The architectural concept by Leckie Studio Architecture + Design carries a stacked design, with terraces that provide a transition to the single-family neighbourhood to the west. Townhouses on the ground level of the western side of the building also provide a buffer to the adjacent houses.
The concept’s original rezoning application in 2019 called for the use of phenolic resin panels on the exterior facade to create a brownish-red appearance, but a revision in May 2020 replaced this form with a system of wooden panels, punctuated by larger windows, to create a more natural look. This concept replaced a cancelled 2017 rezoning application that called for a six-storey building with 94 market rental homes.
Overall, if approved, the building will contain 123,600 sq. ft. of total floor area, creating a floor space ratio density of 5.34 times the size of the 23,200-sq-ft lot.
Due to its location at a transit-oriented site, two underground levels will contain just 51 vehicle parking stalls, plus 297 bike parking spaces.
Ahead of the public hearing, written responses to the city in support of the project asserted the need for more affordable housing, especially in Vancouver’s Westside, and the appropriate height, density, and massing for a building on arterial roads and next to current and future transit services. The added population would also help revitalize the businesses in the area’s retail villages.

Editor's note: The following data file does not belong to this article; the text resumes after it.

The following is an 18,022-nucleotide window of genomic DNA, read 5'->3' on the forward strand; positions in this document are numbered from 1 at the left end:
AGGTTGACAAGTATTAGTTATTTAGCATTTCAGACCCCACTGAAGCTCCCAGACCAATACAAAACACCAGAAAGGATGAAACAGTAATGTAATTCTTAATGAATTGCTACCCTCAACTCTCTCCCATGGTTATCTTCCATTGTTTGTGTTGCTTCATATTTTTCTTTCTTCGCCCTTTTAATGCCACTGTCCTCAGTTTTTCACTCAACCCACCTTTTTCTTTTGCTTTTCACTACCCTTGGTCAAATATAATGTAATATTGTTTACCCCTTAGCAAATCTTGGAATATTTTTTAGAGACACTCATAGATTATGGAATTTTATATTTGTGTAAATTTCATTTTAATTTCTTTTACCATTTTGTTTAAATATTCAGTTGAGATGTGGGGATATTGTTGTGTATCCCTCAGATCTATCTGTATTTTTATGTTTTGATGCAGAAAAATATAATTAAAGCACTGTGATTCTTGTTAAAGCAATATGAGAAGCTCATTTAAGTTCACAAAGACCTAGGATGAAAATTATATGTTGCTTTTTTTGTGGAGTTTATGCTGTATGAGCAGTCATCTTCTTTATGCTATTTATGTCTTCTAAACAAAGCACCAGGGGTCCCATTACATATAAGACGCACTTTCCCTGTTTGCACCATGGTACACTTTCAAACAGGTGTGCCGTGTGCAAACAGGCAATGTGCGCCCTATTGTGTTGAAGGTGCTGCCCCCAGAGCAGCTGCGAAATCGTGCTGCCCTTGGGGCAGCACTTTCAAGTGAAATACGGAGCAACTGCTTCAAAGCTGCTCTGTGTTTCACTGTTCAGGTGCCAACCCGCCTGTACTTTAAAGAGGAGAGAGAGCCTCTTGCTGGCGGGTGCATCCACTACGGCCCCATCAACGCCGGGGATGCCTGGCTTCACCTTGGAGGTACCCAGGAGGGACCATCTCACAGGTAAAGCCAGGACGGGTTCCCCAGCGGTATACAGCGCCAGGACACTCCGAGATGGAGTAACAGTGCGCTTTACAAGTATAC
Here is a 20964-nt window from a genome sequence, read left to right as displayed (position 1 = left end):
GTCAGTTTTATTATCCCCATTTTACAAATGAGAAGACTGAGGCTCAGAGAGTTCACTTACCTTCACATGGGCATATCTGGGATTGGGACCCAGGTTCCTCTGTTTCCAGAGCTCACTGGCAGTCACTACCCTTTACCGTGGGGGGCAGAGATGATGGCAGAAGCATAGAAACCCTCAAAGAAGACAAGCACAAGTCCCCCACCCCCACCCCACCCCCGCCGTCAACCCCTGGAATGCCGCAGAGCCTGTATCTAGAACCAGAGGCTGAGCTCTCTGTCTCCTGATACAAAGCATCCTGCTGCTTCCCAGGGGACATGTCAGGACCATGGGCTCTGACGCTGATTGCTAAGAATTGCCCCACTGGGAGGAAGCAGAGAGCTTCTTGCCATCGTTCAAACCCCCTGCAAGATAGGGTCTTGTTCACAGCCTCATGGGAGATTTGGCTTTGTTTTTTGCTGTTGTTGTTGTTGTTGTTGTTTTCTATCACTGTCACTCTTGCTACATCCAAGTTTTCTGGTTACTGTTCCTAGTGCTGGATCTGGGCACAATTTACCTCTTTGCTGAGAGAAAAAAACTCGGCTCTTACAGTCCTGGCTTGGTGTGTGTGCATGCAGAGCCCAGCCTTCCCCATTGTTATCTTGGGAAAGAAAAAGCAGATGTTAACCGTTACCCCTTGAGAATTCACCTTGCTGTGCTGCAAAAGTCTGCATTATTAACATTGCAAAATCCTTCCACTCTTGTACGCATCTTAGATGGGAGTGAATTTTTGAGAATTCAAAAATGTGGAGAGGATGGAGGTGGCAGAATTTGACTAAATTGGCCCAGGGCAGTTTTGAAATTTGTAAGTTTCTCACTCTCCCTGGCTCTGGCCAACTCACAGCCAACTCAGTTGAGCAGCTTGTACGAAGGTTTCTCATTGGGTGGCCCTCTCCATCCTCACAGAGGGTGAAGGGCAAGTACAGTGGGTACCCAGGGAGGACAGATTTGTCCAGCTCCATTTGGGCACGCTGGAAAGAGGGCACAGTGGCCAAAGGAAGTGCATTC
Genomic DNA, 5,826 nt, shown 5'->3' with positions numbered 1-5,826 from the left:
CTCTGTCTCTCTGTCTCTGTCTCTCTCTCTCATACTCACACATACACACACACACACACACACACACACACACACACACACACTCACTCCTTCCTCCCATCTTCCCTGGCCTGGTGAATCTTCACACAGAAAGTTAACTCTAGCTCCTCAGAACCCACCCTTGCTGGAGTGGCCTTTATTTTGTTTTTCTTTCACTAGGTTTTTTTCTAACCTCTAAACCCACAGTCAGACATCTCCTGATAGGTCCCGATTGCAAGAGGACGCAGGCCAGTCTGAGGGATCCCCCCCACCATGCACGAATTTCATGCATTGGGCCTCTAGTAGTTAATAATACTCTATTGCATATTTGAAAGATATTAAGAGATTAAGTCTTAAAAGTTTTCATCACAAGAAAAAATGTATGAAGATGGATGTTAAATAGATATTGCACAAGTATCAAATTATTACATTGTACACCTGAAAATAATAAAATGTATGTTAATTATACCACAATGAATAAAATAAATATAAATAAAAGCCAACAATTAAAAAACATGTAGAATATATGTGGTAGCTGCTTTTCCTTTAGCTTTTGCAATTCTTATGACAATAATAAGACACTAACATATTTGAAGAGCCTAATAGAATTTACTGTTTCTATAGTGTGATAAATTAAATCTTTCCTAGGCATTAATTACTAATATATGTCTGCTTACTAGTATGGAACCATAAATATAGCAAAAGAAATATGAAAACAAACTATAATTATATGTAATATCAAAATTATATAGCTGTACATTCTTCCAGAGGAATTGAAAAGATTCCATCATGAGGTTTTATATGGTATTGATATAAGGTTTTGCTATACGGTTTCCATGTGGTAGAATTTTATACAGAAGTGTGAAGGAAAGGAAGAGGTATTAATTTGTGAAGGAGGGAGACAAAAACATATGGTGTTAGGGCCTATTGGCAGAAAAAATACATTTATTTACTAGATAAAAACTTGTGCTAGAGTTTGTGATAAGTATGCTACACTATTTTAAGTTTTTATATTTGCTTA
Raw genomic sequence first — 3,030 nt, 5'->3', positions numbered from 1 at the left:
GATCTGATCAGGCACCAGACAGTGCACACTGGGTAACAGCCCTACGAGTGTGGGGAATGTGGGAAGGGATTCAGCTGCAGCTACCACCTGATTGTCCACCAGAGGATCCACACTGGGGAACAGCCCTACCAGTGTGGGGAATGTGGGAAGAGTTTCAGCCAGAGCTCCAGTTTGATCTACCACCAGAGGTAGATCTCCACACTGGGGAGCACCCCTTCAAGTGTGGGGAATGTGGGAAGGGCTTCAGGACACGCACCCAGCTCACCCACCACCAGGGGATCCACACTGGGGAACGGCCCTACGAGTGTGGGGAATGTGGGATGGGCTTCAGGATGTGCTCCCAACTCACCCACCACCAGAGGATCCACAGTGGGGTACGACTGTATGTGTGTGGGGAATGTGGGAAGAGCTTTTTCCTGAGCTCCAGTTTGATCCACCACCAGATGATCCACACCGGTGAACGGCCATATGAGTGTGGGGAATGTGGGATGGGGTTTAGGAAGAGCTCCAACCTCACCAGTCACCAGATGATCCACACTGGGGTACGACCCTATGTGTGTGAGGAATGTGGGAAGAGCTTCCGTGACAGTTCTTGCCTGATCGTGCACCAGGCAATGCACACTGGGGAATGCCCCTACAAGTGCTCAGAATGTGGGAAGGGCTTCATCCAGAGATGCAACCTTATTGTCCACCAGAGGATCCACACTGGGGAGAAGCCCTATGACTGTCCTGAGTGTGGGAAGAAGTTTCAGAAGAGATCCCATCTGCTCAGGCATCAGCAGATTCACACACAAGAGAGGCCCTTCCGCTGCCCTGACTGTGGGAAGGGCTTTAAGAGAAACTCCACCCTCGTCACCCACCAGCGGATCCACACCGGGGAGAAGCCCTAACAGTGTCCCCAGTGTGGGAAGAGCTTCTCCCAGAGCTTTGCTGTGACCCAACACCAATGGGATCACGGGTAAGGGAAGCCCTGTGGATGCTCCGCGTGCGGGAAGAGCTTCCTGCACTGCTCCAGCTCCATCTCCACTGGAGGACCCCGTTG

Although Vancouver’s rental housing marking has improved in recent months, this is certain to be temporary, with the region’s difficult housing fundamentals expected to return when COVID-19 and health restrictions come to an end. When in-class instruction at UBC resumes, prompting international and out-of-province domestic students to return, the Vancouver Westside’s rental housing market will cycle back to its pre-pandemic condition.
“High quality, newly built rentals are rare in the area and as a former UBC student I remember the struggle of my peers to find suitable off campus housing. Some other residents believe that the parking spaces will not be enough but the majority of renters will most likely rely on transit such as the 99 bus on Broadway,” wrote Joanna Lee.